A Complete Beginners Guide to Market Gardening Farming

I know you are interested in market gardening, read the entire article on market gardening farming and what is market gardening. How to enable farmers to earn hard cash money.

If you are a beginner at gardening, check out 7 Essential Gardening Tips for Beginners.

What is market gardening?
Fresh vegetables at a market stand

What is Market Gardening Farming?

Whether you desire to become a full-time farmer or just want to earn a little extra cash on the side, market gardening farming is an excellent way to reap profits from your passion.

A market garden is merely a micro-farm where cash crops, such as flowers, vegetables, and fruits are grown and then sold to the public for profit.

In this article, we will break down the essential steps required to start a market garden for you, irrespective of what your starting point is.

Turning your green thumb into good money is not as hard or daunting as you might reckon. Neither does it demand extensive farming tools, formal education, or large acres of land.

This form of farming entails the right amount of manual labour, hard work, and gardening techniques. Moreover, money is only one part of the satisfaction that occurs from starting a market garden.

Market gardening farming is relatively a small operation, typically under one acre, used to cultivate a diverse variety of crops as compared to a monoculture.

Furthermore, market gardeners generally sell their produce directly to consumers, shops, and restaurants.

Read 10 easy tips for growing turnips in containers

The Benefits of Market Gardening Farming

Higher Profits: Conventional farmers who sell their produce in wholesale markets tend to receive approximately 10 to 20 percent of the retail price.

On the contrary, market gardening farmers earn 100 percent on their crops, as they sell directly to customers without any intermediaries in between. 

Experimentation: Due to its relatively small scale, market gardening farming entails low barriers to entry and thus, provides more room for experimentation than other forms of farming. 

Less Labor: Market gardens are relatively a small operation, typically under one acre; therefore, it requires less labour. Generally, the owners can manage harvest without the need to hire extra labourers.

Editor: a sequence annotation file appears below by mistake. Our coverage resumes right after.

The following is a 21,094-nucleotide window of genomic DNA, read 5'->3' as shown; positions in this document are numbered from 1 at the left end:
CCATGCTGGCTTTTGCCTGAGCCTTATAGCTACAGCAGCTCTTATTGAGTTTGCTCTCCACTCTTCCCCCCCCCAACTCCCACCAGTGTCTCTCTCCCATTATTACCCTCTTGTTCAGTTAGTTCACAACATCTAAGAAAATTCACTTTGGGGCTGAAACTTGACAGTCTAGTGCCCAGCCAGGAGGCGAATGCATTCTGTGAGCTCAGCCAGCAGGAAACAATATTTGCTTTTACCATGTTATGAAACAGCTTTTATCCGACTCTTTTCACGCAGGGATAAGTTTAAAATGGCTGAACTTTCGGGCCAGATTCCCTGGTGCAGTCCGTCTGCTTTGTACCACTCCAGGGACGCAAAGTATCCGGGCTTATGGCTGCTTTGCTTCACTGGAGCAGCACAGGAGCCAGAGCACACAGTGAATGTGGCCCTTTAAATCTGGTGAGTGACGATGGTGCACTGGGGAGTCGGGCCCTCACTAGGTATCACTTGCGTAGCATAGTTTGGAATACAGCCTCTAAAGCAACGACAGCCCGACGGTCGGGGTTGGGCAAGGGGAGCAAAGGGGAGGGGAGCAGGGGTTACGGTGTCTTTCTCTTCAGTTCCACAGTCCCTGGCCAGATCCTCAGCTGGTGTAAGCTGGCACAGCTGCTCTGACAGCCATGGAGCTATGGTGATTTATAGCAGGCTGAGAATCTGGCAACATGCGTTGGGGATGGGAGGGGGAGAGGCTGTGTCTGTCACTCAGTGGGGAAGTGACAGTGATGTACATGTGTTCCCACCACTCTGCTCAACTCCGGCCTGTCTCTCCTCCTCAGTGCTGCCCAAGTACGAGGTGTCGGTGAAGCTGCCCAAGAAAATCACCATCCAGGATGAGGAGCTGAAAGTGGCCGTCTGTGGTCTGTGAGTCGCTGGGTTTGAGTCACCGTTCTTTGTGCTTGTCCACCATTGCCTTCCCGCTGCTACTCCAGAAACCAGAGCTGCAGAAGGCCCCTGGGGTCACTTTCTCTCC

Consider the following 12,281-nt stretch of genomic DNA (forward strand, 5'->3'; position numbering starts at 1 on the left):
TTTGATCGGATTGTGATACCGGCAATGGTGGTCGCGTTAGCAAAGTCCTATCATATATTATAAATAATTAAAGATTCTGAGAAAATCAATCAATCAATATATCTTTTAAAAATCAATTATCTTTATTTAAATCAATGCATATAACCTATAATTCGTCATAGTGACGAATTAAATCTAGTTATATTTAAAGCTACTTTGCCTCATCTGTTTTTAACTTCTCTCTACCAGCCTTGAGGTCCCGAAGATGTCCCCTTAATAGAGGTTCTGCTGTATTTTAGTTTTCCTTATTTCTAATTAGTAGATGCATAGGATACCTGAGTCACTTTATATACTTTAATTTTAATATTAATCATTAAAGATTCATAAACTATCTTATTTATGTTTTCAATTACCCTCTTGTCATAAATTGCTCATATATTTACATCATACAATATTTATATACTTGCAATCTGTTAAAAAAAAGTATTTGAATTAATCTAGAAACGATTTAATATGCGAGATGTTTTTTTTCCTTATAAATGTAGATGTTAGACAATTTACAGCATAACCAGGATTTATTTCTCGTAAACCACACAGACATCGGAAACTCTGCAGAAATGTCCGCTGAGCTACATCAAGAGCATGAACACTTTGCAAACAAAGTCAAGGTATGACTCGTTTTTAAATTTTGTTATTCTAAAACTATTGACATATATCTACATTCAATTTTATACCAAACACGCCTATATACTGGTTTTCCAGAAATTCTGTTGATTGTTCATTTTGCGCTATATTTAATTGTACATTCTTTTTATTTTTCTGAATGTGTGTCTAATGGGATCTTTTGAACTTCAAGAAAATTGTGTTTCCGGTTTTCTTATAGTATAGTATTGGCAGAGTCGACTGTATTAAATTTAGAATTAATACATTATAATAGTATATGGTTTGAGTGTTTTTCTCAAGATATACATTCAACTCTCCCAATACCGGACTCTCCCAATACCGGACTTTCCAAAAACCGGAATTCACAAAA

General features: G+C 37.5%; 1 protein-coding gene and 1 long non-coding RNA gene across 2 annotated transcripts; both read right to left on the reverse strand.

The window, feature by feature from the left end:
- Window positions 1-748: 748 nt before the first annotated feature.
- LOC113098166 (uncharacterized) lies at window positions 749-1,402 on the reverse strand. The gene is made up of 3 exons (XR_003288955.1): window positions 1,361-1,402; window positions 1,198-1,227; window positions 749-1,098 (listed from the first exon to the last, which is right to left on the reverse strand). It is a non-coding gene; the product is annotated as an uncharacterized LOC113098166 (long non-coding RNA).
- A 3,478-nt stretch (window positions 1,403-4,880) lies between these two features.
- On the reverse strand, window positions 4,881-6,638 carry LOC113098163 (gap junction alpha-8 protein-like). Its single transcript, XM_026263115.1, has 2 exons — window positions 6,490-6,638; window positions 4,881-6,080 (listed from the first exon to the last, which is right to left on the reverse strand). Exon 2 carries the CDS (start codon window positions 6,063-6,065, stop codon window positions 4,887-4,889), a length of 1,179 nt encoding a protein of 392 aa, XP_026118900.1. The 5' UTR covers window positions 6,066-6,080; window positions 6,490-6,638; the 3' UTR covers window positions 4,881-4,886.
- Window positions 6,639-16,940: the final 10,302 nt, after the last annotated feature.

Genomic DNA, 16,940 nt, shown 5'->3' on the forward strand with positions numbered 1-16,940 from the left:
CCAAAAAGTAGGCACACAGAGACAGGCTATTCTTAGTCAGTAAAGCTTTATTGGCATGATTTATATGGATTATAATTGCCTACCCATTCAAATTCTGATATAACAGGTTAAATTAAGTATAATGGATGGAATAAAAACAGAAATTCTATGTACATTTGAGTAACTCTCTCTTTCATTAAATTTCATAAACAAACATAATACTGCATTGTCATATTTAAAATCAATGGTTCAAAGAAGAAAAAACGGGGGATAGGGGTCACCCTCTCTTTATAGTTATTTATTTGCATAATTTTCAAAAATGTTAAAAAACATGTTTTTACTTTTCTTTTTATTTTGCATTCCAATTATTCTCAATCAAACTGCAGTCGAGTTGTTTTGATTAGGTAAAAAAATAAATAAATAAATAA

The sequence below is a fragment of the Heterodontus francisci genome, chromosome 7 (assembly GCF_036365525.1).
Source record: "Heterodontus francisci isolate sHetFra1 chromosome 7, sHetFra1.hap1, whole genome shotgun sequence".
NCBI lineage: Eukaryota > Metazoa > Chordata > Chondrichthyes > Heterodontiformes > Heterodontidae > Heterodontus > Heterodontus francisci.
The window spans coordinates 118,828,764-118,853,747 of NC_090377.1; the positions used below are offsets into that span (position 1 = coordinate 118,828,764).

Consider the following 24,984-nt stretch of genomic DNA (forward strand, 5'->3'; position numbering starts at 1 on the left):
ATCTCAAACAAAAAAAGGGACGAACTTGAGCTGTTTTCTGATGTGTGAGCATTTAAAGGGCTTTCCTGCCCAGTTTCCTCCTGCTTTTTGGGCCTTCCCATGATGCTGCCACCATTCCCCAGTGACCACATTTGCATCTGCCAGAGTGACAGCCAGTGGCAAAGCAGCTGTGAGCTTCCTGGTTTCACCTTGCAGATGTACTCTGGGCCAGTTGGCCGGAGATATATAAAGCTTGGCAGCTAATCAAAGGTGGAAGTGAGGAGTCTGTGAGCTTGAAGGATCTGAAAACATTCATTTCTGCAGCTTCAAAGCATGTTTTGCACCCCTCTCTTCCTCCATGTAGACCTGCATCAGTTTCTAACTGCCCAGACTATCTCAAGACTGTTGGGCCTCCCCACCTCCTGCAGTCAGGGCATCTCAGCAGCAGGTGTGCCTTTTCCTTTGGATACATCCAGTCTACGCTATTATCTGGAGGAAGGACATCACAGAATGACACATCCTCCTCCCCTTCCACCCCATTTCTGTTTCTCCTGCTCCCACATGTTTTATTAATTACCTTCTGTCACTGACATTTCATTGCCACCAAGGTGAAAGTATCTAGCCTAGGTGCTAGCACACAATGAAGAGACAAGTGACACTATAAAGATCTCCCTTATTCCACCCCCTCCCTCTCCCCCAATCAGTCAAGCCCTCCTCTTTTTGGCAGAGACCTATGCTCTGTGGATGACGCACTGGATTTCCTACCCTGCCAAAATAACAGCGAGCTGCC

Low Investment: To start a market garden, the initial investment is considerably lower than in other large-scale ventures. No extensive farming tools or full-time employees are required; keeping overheads low. 

The Shortcomings of Market Gardening Farming

Limited Produce: Due to the small scale of market gardening farming, the land limits how much you can grow. 

Be Diligent: As market gardens are small, farmers have to be very diligent about the timing to maintain the production streams ready for the next batch of cultivation. 

Lack of Passion: For people who turn their gardens into a source of income, often feel that it takes away the charm of growing their own food as it turns into more of a job than a hobby. 

Read Can you grow broccoli in a pot

Step by Step Guide to Start a Market Garden

Initiating your first market garden can seem like a daunting task, but it does not have to be so tough, as long as you break it down into smaller, simpler steps. Read on further to learn more about these steps:

Step 1: Conduct Research

Conducting proper, thorough market research is the most critical step before starting your market garden. It allows farmers to know which products are in demand and can lead to lucrative profits.

For example, if you decide to grow mushrooms in your garden, which is already an oversaturated produce in your area, then what is the point in growing them in the first place?

If you do want to grow something already present in the market, then find a way to differentiate your product. For instance, if someone is selling regular cabbage, then you can sell purple cabbage to create a unique selling point.

Additionally, try to work on another farm before starting your own garden. It will help you to figure out if farming is something you can do or not.

Moreover, working in an already established garden can provide you with valuable experience about what works and what doesn’t in market gardening farming.

Read How to grow cabbage in containers

Step 2: Choose Land for Cultivation

Market gardening farming
It is vital to find a suitable piece of land for market gardening farming

To set up a market garden, the farmer needs first to find a suitable piece of land or plot for growing crops. This is both the first major obstacle and decision faced by farmers before initiating their market gardens.

So, take adequate time to understand your needs and avoid jumping on the first piece of plot that you come across.

Few factors to consider before finalizing the land for the market garden include, but are not limited to the following:

  • How much will the land cost?
  • What is the piece of land currently designed for?
  • Does have water access?
  • Distance between the land and your residence?
  • Distance between the land and the market?

These are a few of the many questions that need to be well-thought before choosing a plot for market gardening farming.

Read Benefits of container gardening

Step 3: Plan Crop Production

Before working on the land, it is a must for farmers to know what they are going to cultivate because the crops they’re planning to grow will determine row spacing and other integral factors.

Based on initial market research, farmers should already have a decent idea of what product is most likely to sell in their area.

Moreover, a significant part of this process is to plan and determine the production schedule.

By doing so, farmers will know when the produce will be ready for sale. It is essential to bear in mind that as a market gardener, you have several customers, shops, and restaurants counting on you for timely fulfillment of their demand.